I know when my body needs a break from working out. I always listen to it.
This past Saturday I did an incredibly difficult challenge at CrossFit, called Murphy. It consisted of:
- 1 mile run
- 100 pullups
- 200 push ups
- 300 squats
- 1 mile run
You can see my re-cap just a few posts back. I’m taking a break from CrossFit this week because my upper body is sore.
A lot of times, CrossFit creates a ton of controversy. Whether it’s safe. Whether it’s good for you. You can call yourself “hardcore” and push through the pain, but in reality— you may be doing more damage than good. Please have a read at this article. Here are a few quotes.
The real danger is to new athletes, like those who flock to the thousands of CrossFit facilities looking for a great workout. Word of mouth is powerful in the CrossFit community, and maybe the most dangerous element. While the workouts can be performed by beginners, their immature muscles can’t tell the difference between training to failure and simply getting a good workout. In fact, most beginners don’t know when “too much is too much” and don’t understand the unique demand of an exercise session, says Eric Cressey, C.S.C.S., a shoulder and injury prevention expert and owner of Cressey Performance in Hudson, Mass.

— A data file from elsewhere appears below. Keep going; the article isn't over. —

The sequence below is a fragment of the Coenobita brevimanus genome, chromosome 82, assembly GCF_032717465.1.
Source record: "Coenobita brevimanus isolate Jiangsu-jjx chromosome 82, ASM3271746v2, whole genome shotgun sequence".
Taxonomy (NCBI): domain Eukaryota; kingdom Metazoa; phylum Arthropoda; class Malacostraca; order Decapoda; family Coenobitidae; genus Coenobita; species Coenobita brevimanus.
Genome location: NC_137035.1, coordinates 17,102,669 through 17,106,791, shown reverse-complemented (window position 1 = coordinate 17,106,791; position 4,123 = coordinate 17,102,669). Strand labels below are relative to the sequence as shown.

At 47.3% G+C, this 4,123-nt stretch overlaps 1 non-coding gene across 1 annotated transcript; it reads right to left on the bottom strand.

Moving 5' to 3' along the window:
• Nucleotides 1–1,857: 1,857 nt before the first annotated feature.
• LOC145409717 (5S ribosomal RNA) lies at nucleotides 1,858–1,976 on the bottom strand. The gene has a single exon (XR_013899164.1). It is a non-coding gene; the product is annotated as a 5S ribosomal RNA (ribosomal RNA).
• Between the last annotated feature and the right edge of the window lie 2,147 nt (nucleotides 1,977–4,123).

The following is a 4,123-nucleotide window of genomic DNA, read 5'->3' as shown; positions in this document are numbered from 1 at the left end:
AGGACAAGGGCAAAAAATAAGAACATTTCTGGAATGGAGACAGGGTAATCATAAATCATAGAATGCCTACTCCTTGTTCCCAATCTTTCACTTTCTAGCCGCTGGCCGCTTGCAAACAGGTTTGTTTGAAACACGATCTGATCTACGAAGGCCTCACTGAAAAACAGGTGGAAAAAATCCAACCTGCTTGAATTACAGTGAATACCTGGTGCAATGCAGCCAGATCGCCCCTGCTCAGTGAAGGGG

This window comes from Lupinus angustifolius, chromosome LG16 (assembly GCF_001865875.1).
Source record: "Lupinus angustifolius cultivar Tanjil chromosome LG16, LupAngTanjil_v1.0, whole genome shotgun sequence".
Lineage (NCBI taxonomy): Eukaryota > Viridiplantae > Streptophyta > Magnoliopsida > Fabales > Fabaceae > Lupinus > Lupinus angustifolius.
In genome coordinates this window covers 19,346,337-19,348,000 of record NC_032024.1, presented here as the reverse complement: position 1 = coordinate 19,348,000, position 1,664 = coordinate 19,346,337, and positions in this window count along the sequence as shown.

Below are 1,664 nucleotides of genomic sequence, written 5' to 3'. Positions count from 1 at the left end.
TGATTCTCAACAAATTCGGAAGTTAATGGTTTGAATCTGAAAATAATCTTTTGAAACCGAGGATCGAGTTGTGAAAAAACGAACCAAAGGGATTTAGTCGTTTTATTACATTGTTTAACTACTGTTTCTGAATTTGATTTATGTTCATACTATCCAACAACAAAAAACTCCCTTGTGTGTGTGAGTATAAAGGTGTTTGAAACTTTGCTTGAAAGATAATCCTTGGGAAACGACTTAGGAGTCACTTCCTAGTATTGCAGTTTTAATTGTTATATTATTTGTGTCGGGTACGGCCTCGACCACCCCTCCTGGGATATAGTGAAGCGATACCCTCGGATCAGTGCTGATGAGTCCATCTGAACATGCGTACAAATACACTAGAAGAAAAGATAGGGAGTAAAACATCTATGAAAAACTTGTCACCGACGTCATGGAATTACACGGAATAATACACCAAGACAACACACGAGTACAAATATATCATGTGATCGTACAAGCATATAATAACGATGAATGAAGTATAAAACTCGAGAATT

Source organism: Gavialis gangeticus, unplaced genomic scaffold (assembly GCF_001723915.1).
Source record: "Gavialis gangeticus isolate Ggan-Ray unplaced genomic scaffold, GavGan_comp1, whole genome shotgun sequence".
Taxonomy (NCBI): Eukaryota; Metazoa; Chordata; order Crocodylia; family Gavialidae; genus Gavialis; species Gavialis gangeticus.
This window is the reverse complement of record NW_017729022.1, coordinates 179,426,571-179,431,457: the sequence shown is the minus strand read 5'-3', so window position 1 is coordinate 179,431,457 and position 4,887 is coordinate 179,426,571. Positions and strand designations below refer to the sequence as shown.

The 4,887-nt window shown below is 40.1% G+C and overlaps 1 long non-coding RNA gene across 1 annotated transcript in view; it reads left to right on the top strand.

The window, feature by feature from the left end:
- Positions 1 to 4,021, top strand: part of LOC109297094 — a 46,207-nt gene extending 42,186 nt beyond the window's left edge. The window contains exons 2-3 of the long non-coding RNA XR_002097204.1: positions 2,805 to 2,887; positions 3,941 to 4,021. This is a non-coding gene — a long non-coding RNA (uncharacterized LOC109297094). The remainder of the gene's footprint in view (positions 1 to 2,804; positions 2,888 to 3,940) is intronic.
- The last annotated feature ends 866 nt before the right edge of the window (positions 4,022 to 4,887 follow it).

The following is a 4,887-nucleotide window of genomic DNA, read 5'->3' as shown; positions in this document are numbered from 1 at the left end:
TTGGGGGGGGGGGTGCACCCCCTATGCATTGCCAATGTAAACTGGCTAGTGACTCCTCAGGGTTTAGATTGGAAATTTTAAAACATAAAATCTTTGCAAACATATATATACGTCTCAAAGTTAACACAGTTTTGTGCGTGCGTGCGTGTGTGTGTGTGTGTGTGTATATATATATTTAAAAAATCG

This much is certain: When done correctly, CrossFit is not inherently bad or ineffective. Like other training methodologies before it, CrossFit is a form of high intensity exercise, an efficient model of exercise that has helped many people lose weight while improving strength and endurance.
I will repeat myself, and say listen to your body. Let it take a break.